The Cheap Seats: 5 things fans of amateur boxing are sick of hearing
More gold medals for our boxers in Baku.
But of course there is, we can always rely on them to bring success.
Yet, many boxing fans still feel as though their sport doesn't get the recognition or respect it deserves.
And fans often have to put up with listening to this kind of rubbish...
The professional game is far more exciting
Sure, there's more money in the professional game, but I'd argue that the amateur side of the sport is far purer.
There's not the same kind of hype, it's just good old-fashioned sport and there's a beauty and glory associated with that.
Katie's great and all, but she doesn't have much competition
Women's boxing is already massive in some countries and it's growing in popularity in many more.
If you think Katie has no competition, just look at her semi-final fight against Yana Alekseevna and you'll soon change your tune.
Estelle Mossely was no walk in the park either.
Isn't it only a only a couple of events a year?
You'd be forgiven for thinking so, but it's just not the case.
There's a vibrant year-round schedule which involves both domestic and international fighting at all age groups.
A few of the country's top boxers have hit out at RTE's coverage in the past, but hopefully those in charge of scheduling have learned their lesson for the future.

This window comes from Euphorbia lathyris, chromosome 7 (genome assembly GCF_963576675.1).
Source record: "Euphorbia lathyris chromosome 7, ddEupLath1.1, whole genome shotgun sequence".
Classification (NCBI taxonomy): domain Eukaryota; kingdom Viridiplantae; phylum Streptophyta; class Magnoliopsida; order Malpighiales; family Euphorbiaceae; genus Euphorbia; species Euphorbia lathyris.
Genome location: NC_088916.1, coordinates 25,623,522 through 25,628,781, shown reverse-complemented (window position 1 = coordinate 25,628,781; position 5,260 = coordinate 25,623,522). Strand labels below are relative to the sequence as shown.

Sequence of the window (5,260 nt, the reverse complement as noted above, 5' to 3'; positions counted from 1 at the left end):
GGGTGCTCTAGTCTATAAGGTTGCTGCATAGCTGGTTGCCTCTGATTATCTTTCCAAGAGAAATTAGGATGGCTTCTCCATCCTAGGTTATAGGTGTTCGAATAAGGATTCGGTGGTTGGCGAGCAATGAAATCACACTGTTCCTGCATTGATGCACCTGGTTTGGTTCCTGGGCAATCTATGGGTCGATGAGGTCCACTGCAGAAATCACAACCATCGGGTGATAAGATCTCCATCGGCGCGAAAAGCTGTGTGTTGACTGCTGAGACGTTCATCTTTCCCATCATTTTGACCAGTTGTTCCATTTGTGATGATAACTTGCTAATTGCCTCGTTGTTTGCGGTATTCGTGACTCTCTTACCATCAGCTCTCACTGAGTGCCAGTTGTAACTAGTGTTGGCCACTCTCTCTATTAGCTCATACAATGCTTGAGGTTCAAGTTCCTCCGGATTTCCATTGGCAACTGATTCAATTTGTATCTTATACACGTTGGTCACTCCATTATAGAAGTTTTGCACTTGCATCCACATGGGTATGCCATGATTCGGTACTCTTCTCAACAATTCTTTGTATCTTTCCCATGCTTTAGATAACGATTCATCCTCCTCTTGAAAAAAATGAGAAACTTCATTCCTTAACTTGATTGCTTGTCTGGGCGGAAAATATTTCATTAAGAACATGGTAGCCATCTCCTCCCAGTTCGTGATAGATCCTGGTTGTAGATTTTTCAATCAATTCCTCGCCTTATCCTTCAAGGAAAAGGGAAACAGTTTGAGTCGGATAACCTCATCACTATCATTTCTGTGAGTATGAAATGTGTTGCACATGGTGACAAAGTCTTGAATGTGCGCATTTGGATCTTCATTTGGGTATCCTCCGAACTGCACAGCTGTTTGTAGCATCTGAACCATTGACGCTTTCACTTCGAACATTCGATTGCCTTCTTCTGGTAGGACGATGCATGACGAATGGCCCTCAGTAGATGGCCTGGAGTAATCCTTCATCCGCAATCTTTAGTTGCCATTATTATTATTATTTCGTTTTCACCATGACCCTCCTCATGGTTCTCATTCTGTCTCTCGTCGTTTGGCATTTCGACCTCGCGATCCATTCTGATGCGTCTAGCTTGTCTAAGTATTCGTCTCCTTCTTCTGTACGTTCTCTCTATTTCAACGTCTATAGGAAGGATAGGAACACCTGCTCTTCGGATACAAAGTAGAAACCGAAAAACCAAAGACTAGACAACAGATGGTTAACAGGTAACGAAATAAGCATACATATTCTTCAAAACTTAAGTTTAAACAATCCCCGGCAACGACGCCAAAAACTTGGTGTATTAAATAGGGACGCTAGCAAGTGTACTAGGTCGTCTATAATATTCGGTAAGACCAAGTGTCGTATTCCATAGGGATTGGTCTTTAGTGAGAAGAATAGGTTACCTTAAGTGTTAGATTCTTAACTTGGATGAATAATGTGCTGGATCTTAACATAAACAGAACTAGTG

The events in Ireland have no atmosphere
Anyone who was at the Men's Elite Finals in January would definitely disagree.
That's just the tip of the iceberg too.
Go to any amateur boxing match in Ireland and you'll see a passion that could rival any sport.
All the best fighters go professional straight away
That's not true at all.
Katie had many an opportunity to go professional, but didn't take up the offer.
Through the years, many Irish fighters have chosen to stay amateur for an extended period of time before joining the professional game.
When they do go professional, they are ready.
Those are the five things boxing fans are sick of hearing.
Now you know, you can go down to your local club and tell them you're ready to put the gloves on... or not.